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Thursday, Apr 19, 2018
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Clearwater to launch aerospace academy

CLEARWATER — Some Clearwater High School students may learn to fly airplanes and space shuttles before they can even drive cars after a new aerospace academy opens next school year.

The Clearwater Aeronautical Space Academy will allow high school students to earn 30 college credits from Embry-Riddle Aeronautical University and certifications and complete the Private Pilot Ground School — the first step toward attaining a private or commercial pilot’s license that typically costs thousands of dollars in lessons and materials. The college courses can save students about $20,000 in tuition costs, according to Clearwater High.

In January, students may get a preview of the academy by taking a dual-enrollment course on unmanned aircraft. Then, in the 2014-15 school year, students may choose an aerospace engineering track for those who want to work on aircraft or an aerospace technology track for those who want to fly in the sky or in space.

“This is an incredibly exciting opportunity for our kids, and something we’ve wanted to offer for years,” Clearwater High Principal Keith Mastorides said.

Students will train on flight simulators, work with drones and receive instruction at the high school from staff at Embry-Riddle’s two Tampa satellite campuses. Embry-Riddle’s main campus is in Daytona Beach. Because the academy offers dual enrollment courses with Embry-Riddle, the cost to Clearwater High and the school district will be “minimal,” Mastorides said. Eventually, the school district would like to expand the aerospace program to eighth graders at Oak Grove and Clearwater Fundamental middle schools, feeder schools for Clearwater High.

There is no limit to the number of students that can enroll. The courses are open to all grade levels, including students enrolled in the school’s Cambridge program or Career Academy of International Culture and Commerce. Preliminary interest in the program has “skyrocketed,” Mastorides said.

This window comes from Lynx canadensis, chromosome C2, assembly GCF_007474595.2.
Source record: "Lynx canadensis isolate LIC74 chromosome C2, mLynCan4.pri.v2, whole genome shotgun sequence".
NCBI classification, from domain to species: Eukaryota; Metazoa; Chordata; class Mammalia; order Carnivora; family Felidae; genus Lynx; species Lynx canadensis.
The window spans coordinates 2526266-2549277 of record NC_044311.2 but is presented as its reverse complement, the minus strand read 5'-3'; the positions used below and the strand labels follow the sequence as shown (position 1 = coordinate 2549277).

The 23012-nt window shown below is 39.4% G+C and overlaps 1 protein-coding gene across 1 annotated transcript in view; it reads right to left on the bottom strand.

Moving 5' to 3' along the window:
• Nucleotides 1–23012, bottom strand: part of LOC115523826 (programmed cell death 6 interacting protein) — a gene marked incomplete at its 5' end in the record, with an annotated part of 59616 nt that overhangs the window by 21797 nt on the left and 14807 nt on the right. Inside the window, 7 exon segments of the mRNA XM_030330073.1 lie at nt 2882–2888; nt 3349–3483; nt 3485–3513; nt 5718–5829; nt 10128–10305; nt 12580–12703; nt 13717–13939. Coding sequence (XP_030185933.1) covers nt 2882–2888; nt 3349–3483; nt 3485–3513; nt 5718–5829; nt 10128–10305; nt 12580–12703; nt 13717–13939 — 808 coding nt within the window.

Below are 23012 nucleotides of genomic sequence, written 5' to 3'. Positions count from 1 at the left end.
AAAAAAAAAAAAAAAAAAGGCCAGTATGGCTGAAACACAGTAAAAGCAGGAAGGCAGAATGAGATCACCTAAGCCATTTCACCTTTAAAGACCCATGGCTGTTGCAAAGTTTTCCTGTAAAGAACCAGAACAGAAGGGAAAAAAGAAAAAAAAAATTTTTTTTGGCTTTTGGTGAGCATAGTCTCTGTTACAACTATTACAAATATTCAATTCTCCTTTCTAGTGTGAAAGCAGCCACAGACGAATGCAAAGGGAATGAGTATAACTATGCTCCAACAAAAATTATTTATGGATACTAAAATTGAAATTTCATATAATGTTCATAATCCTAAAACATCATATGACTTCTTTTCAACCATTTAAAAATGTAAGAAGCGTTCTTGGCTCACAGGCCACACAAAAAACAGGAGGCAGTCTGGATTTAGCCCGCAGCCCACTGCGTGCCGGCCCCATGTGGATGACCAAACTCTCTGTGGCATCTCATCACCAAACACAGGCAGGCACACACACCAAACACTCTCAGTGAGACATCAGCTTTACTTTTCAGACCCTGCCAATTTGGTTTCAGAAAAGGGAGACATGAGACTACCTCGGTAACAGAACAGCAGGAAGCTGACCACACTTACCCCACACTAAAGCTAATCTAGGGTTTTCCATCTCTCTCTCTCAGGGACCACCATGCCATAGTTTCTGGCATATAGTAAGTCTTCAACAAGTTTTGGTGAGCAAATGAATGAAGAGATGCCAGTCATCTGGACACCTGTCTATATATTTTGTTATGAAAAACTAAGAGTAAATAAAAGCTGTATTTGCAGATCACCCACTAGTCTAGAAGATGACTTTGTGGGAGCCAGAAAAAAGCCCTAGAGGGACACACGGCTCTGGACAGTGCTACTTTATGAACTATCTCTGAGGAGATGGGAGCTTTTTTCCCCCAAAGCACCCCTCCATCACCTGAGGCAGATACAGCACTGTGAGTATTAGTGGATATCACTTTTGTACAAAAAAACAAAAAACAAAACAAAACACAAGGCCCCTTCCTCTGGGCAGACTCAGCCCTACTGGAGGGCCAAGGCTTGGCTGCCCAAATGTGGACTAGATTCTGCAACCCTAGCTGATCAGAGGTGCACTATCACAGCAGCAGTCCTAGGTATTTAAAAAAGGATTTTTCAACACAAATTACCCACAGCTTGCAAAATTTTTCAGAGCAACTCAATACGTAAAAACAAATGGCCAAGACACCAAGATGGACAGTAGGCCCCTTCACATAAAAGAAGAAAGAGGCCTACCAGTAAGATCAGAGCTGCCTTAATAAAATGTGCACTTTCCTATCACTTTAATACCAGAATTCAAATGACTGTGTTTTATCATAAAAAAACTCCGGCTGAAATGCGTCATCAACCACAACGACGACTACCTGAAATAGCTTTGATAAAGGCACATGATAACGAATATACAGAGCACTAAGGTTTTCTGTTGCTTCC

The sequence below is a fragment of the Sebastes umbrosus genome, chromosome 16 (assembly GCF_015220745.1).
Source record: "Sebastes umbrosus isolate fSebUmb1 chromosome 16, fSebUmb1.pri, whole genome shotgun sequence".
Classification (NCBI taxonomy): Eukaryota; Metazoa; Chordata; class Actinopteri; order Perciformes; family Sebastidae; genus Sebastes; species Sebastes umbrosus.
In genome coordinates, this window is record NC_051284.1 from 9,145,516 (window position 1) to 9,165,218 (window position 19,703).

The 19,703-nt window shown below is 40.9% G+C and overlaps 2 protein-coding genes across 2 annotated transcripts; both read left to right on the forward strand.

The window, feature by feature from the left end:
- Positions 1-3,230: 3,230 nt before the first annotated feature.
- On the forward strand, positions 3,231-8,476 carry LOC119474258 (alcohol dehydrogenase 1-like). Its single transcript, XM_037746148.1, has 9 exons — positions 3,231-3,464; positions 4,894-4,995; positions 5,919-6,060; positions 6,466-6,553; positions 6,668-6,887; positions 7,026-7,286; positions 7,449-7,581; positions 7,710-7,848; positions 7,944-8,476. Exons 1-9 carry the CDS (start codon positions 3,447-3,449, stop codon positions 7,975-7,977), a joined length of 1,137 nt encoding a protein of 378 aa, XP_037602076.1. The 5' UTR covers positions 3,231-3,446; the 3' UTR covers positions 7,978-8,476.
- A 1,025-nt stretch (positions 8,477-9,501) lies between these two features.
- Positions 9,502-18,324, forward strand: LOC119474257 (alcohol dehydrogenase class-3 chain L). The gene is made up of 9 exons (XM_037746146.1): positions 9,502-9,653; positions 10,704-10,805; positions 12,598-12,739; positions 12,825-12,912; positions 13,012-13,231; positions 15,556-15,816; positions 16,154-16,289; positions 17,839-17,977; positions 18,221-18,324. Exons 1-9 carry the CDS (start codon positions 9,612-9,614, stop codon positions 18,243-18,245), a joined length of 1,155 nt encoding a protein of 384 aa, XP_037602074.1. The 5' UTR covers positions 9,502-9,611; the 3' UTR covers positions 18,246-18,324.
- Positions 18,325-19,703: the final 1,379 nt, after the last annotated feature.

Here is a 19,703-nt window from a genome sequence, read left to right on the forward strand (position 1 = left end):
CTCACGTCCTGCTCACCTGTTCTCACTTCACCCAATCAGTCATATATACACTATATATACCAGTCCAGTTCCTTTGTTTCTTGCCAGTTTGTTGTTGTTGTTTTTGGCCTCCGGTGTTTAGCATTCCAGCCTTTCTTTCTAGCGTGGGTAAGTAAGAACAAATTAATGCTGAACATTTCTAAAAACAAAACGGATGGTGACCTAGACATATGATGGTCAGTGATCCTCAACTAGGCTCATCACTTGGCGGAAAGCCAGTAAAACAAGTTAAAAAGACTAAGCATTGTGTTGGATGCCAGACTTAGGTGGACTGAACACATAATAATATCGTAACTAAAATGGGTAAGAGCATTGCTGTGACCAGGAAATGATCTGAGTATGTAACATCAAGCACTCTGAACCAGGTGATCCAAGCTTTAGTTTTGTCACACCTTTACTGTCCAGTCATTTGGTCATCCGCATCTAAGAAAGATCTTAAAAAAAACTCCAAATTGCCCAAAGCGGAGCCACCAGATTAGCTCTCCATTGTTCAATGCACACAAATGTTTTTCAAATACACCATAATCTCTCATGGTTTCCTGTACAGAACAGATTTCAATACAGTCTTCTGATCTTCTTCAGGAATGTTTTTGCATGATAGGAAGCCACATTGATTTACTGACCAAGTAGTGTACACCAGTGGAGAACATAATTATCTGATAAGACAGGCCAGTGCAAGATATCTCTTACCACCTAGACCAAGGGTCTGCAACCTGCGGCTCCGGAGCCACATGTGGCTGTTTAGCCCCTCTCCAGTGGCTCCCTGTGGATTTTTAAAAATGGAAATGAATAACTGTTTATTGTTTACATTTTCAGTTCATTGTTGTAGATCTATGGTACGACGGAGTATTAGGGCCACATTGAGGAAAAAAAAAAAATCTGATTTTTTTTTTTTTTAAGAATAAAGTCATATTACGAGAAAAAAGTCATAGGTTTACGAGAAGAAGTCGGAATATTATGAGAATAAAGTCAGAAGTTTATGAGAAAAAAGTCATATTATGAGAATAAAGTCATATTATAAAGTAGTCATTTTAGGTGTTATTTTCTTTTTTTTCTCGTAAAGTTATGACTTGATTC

There are about 2,000 aviation and aerospace companies operating in Florida, employing up to 84,000 people, according to Embry-Riddle. The university also is seeking state funding to start more career academies to meet growing interest in the program.

The Pinellas County school district has wanted to partner with Embry-Riddle for several years, but couldn’t find a school where a certified pilot already was working, Mastorides said. Meanwhile, Clearwater High had been looking for a way for a JROTC instructor who was a certified pilot in the Marines to instruct aviation and aerospace courses. The courses will be rigorous, with only three containing material on the high school level and the others at college or dual-enrollment level, Mastorides said.

Yet when students are engaged in career education, rigorous coursework is hardly a concern, Mastorides said. Last year, the high school became a “wall-to-wall” academy program, where incoming ninth, 10th and 11th graders were required to choose courses that would help them earn industry certifications in fields such as business, fine arts and information technology.

“By next year, all 1,900 students will be in an academy where they have an identifiable goal to work toward with a clear outcome,” Mastorides said. “We’re always looking for ways to make them more employable, and they just love it because of all the opportunities they get.”

This is the first time any aeronautical training has been offered to Pinellas County students. Embry-Riddle also will launch another academy at Sunlake High School in Pasco County in January and offers similar programs in Charlotte, Palm Beach and Okaloosa counties.

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